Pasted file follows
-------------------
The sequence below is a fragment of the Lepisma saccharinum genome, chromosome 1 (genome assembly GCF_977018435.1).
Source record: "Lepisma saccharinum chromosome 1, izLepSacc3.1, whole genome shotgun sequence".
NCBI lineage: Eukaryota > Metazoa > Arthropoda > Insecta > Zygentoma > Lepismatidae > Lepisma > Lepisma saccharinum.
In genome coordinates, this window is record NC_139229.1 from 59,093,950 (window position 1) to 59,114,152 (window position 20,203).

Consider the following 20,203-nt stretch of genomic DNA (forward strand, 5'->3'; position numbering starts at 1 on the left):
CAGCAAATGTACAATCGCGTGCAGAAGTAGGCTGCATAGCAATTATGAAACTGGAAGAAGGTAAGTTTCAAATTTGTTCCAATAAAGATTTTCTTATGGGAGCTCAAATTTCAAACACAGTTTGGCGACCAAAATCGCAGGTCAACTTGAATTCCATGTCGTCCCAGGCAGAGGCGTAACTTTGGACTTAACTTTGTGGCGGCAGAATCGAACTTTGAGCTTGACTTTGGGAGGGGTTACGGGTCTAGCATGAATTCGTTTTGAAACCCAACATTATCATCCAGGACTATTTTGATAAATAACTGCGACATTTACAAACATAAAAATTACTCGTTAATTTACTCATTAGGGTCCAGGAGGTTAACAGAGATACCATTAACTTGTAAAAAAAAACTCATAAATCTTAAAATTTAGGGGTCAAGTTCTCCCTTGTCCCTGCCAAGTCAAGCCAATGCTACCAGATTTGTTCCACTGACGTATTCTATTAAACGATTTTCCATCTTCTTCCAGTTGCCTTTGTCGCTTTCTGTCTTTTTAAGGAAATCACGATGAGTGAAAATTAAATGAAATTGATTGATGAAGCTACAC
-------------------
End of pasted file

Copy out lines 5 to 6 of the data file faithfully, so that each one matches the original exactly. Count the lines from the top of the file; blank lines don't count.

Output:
Consider the following 20,203-nt stretch of genomic DNA (forward strand, 5'->3'; position numbering starts at 1 on the left):
CAGCAAATGTACAATCGCGTGCAGAAGTAGGCTGCATAGCAATTATGAAACTGGAAGAAGGTAAGTTTCAAATTTGTTCCAATAAAGATTTTCTTATGGGAGCTCAAATTTCAAACACAGTTTGGCGACCAAAATCGCAGGTCAACTTGAATTCCATGTCGTCCCAGGCAGAGGCGTAACTTTGGACTTAACTTTGTGGCGGCAGAATCGAACTTTGAGCTTGACTTTGGGAGGGGTTACGGGTCTAGCATGAATTCGTTTTGAAACCCAACATTATCATCCAGGACTATTTTGATAAATAACTGCGACATTTACAAACATAAAAATTACTCGTTAATTTACTCATTAGGGTCCAGGAGGTTAACAGAGATACCATTAACTTGTAAAAAAAAACTCATAAATCTTAAAATTTAGGGGTCAAGTTCTCCCTTGTCCCTGCCAAGTCAAGCCAATGCTACCAGATTTGTTCCACTGACGTATTCTATTAAACGATTTTCCATCTTCTTCCAGTTGCCTTTGTCGCTTTCTGTCTTTTTAAGGAAATCACGATGAGTGAAAATTAAATGAAATTGATTGATGAAGCTACAC